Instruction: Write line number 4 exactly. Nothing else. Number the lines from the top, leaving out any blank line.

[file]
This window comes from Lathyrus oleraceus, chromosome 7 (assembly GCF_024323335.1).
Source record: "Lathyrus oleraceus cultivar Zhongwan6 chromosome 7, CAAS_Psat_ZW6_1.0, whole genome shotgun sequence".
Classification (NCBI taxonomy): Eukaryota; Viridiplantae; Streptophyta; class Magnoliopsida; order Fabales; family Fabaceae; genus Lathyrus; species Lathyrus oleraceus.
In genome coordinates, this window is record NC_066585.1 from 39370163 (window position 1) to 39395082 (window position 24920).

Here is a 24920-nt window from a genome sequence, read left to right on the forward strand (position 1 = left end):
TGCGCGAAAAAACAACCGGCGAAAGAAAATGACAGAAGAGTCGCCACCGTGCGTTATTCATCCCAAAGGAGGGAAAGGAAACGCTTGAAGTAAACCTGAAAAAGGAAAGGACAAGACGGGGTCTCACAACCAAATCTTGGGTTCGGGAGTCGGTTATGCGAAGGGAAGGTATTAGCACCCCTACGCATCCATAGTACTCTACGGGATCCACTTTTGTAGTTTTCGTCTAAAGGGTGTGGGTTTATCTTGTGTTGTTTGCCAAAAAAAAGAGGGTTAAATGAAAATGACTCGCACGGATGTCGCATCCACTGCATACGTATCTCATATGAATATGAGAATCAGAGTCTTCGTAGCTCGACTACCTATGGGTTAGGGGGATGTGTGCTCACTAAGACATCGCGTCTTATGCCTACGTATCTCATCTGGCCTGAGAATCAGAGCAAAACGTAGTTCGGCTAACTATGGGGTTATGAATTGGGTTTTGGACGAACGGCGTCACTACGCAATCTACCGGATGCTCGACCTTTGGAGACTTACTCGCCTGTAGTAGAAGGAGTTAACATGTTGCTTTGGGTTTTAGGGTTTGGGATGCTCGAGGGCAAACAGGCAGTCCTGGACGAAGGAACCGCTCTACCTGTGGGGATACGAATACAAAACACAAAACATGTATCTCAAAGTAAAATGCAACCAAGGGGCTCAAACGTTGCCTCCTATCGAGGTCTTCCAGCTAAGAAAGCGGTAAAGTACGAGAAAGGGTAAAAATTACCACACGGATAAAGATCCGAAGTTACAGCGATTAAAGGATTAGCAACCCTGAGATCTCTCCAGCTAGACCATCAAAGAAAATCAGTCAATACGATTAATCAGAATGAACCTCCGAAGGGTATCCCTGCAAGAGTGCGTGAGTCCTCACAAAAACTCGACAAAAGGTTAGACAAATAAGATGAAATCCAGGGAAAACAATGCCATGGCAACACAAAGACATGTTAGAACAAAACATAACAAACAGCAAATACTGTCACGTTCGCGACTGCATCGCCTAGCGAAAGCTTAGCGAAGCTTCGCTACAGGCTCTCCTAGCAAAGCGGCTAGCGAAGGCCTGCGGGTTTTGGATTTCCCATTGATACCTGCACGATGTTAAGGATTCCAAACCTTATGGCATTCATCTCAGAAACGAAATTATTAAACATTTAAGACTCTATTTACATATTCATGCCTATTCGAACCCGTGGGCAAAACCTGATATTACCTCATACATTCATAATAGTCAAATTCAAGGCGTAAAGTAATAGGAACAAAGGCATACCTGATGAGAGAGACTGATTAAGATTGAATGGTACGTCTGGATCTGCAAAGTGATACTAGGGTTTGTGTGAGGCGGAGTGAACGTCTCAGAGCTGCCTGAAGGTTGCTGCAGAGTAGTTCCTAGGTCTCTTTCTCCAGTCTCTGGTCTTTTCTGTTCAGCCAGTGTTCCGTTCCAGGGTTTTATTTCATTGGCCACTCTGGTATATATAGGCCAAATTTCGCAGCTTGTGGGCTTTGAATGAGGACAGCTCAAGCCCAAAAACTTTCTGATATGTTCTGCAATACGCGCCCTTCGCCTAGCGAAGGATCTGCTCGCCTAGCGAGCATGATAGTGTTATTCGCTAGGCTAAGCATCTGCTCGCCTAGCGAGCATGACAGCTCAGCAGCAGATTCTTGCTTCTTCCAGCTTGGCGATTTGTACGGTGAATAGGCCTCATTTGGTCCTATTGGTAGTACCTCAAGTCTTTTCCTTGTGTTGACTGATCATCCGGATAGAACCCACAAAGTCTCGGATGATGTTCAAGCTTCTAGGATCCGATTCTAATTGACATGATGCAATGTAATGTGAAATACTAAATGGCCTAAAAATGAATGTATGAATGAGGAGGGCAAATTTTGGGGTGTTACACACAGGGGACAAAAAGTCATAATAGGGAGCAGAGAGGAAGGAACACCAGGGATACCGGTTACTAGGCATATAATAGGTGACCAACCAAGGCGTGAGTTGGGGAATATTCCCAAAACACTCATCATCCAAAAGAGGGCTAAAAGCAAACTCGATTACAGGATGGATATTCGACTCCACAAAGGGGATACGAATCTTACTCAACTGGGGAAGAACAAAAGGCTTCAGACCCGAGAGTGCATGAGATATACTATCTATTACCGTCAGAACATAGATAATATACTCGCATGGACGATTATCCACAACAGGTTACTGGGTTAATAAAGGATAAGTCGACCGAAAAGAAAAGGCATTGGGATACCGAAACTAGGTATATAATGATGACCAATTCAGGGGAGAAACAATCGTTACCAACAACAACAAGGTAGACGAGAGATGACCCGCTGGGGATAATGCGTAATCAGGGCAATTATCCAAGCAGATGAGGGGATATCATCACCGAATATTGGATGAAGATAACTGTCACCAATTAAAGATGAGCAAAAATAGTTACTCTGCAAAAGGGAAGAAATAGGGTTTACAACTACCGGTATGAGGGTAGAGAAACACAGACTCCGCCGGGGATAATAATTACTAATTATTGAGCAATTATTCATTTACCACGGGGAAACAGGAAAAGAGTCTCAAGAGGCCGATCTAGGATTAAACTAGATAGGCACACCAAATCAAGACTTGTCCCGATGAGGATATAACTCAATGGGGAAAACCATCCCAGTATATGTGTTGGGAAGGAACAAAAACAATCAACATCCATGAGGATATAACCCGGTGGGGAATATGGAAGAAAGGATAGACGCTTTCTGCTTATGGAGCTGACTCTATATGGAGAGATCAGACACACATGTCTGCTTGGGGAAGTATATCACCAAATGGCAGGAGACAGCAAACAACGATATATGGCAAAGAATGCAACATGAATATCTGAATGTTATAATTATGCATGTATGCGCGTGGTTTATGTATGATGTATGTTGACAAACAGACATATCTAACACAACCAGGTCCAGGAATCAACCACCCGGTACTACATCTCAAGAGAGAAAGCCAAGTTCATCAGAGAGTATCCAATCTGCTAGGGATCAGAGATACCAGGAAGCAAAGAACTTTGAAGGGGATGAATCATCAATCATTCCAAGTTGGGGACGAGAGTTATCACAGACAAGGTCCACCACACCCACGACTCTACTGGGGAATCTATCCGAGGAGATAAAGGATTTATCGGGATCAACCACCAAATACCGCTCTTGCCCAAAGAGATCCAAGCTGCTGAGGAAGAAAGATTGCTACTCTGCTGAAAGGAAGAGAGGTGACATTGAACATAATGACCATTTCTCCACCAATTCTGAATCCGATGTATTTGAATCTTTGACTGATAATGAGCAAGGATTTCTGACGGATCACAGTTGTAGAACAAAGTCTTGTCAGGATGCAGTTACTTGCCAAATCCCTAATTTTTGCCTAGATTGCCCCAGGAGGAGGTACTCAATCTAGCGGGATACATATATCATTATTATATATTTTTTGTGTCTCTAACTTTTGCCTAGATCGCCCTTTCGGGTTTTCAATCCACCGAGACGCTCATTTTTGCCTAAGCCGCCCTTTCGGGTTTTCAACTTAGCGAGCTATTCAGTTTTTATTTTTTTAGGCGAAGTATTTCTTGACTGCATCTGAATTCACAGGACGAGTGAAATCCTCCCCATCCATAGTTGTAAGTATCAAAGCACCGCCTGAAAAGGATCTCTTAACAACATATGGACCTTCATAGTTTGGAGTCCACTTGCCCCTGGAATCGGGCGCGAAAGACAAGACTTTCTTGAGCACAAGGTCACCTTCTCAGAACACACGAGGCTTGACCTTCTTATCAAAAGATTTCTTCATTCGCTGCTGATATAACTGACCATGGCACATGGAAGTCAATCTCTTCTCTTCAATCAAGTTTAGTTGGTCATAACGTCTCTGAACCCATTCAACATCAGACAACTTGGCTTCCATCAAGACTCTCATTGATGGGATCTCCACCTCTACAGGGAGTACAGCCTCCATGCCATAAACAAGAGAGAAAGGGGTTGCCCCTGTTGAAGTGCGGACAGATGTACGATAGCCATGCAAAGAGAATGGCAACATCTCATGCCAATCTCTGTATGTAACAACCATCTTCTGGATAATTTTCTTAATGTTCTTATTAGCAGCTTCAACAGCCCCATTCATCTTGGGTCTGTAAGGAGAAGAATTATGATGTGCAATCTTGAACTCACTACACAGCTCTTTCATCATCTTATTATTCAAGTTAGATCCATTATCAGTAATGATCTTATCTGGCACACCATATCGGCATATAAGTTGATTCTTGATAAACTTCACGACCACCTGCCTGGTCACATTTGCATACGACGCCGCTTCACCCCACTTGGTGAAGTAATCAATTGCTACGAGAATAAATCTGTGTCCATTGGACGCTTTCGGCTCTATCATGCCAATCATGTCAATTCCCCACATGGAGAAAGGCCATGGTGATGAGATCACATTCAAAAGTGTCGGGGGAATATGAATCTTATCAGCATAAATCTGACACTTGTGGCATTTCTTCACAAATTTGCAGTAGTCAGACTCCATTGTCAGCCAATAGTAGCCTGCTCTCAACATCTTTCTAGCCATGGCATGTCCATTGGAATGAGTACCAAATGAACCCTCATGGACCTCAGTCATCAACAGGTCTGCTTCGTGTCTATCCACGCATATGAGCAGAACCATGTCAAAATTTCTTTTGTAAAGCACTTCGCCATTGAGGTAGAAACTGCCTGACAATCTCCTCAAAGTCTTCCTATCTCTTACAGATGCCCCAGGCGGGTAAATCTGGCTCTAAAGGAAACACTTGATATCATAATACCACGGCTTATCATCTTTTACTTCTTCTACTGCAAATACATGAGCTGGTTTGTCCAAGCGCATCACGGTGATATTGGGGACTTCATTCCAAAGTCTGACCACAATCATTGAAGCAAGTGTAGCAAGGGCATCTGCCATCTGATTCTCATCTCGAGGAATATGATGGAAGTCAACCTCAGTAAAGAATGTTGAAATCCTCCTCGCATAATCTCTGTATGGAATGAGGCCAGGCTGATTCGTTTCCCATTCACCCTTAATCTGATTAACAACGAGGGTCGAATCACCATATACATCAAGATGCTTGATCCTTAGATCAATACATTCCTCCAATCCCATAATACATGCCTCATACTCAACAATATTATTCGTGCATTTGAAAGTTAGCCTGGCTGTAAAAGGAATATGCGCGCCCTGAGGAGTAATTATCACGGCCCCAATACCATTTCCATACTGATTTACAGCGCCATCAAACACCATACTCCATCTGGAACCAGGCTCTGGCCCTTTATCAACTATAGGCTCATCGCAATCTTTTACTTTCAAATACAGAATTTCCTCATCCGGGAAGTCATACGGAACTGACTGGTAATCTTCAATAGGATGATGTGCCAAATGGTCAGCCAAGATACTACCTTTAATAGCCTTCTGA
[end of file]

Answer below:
In genome coordinates, this window is record NC_066585.1 from 39370163 (window position 1) to 39395082 (window position 24920).